Author, speaker, board member and entrepreneur Diana Wu David talks to Campfire about future-proofing yourself and your job
When Diana Wu David left a successful career at the Financial Times after more than a decade, she faced challenges many entrepreneurs find themselves confronted with. “When you leave a high-status brand and easily explained job to do something new, it is hard,” she says. “Doubly hard to find a way to answer the perennial question, ‘What do you do?’, while still giving yourself space to explore.”
But, says the author, board member and company founder –– “Playing it safe will always be easier, but never quite as satisfying.”
Since leaving the FT – she is still a member of their faculty, by the way, helping boards and independent directors become more effective and improve their strategic thinking – Diana has achieved plenty, and one would assume that has been quite satisfying. For starters, she wrote a book – Future Proof: Reinventing Work in the Age of Acceleration – and she also founded Sarana Labs and Sarana Capital, working with young people, start-ups and CEOs and board members to improve agility, influence, collaboration and resilience. Sarana Labs recently founded the Opportunity Project, and its 2018 Opportunity Festival, which encouraged innovation and creativity in young people. She also speaks at events around the world about resilience at work, future-proofing yourself, and much more.
“I believe in identifying what I feel is important and working hard to make it happen,” says Diana. “When I initially took time off after over a decade at the FT, I asked my daughter what she had learned from me. She said, ‘Sometimes you have to take a risk to do what you really want to do.’”
Here, Diana shares her insights on reinventing yourself and your career, and how women can empower themselves.
You’ve written a book on future-proofing ourselves and our careers. Could you please give us some quick tips about how today’s workers can learn to be more agile and resilient in the face of constant change?
Prepare to reinvent: with companies’ life spans decreasing and our own increasing, you will have to change jobs, if not careers, multiple times over. That means you have to manage your life to ensure you get the right skills and learning, from your company or otherwise, to keep you on top of your game.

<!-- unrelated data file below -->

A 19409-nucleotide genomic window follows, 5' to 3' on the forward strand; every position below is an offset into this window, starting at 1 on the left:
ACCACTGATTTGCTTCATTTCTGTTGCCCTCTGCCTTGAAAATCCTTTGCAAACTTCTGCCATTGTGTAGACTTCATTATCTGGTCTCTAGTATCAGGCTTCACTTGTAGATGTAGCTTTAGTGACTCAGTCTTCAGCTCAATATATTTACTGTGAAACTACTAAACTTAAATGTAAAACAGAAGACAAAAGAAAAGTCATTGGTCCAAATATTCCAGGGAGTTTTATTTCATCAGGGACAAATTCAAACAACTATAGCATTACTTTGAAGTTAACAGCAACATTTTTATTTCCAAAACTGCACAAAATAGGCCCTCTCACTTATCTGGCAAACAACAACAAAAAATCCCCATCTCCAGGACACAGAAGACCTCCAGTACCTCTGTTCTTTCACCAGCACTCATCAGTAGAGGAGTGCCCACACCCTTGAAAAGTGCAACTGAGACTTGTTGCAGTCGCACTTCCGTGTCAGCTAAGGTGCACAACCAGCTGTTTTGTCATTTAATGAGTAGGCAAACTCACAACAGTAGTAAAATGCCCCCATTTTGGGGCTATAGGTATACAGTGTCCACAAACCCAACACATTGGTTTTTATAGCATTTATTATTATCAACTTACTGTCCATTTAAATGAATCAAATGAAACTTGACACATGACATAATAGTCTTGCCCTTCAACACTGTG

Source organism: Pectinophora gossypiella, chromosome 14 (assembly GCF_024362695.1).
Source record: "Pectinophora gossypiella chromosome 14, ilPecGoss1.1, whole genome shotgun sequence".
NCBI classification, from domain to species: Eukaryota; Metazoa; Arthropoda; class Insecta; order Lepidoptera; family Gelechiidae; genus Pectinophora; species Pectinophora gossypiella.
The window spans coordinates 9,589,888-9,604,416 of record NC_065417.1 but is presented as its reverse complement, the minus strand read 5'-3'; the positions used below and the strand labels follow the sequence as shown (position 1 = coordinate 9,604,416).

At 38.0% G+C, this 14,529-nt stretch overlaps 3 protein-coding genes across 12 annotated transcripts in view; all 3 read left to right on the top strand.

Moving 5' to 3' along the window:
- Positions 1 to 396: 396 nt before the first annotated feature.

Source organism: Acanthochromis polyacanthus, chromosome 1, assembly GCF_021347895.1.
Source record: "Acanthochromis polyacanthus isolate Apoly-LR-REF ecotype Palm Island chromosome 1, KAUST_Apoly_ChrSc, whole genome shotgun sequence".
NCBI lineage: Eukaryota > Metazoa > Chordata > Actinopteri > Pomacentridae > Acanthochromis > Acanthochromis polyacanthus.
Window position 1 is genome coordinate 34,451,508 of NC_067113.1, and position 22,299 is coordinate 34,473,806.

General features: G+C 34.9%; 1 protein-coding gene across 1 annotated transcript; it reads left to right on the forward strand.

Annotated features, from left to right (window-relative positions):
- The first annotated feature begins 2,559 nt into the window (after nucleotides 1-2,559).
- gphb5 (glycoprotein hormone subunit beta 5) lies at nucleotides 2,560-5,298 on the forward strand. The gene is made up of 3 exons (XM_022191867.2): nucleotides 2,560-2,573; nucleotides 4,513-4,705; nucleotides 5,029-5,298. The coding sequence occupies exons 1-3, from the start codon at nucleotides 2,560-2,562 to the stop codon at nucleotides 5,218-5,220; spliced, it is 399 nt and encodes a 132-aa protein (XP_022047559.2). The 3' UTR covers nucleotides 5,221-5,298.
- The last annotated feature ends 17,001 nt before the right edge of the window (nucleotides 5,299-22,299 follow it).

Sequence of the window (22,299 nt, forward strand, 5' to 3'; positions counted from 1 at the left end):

Master your story: translating your skills into new value you can bring to a project or job is essential. Don’t get tied to your job title, imagine how your unique collection of traits can make you a category of one.
Invest in your network: as our relationships with an extended network of peers begin to supersede the relationship with our boss, a network of key comrades is key. Use your ‘connectional intelligence’ so that you know who complements your skills, who you like to work with and who can provide you your next growth opportunity. Likewise invest in your personal network of people with whom you can celebrate or commiserate.
How do you yourself stay resilient and agile in the face of constant change?
I put time in for learning, exercise and spending time on my relationships. Ironically, with the publication of my new book, I’ve been up at 5am doing podcast interviews in the US and travelling to speak for companies and conferences so have had very little time for those things. Recently, I looked up to realise it had been ages since I’d seen my girlfriends. The ensuing lunch provided instant restoration to sanity!
How can parents help their children prepare for the future?
Children need a growth mindset to keep approaching work and learning with optimism as the world warps at, well, warp speed. Letting them experiment and fail in order to self-learn is key. Resilience of spirit is also something I hope to instill in my children. Showing them that it is ok to be vulnerable, important to build quality, supportive relationships and teaching them to care for themselves is as important as coding and AP classes.
How can women empower themselves and future-proof their careers?
Remember that it doesn’t all have to happen at the same time. Expand your time horizon so that you can do and be the many things you want to over a long life. Respect yourself. Don’t settle for the life you’ve been given. Work hard to build the life you want.
How did your career at the FT prepare you for what you do now?
When I started at the FT, people called it a 100+ year start-up. There was an interest in innovation and an understanding and processes that allowed ideas from all ranks to be heard.
As someone who had done management consulting and corporate innovation for companies large and small, the ideas of taking small bets, minimum viable product, tight feedback loops and iteration was useful on a company level. My new work takes that into the world of personal reinvention and talent development.
Diana spoke on 13 March 2019 about creating a sustainable, satisfying career and life as part of Campfire Collaborative Spaces’ women’s empowerment series, ‘She Can. So She Did.’ The series – which encompasses panel discussions, film screenings, workshops and more, all curated by women, for women – is the first of its kind in Hong Kong. Kicking off on International Women’s Day, the series has been showcasing some of Hong Kong’s most empowering and inspiring females.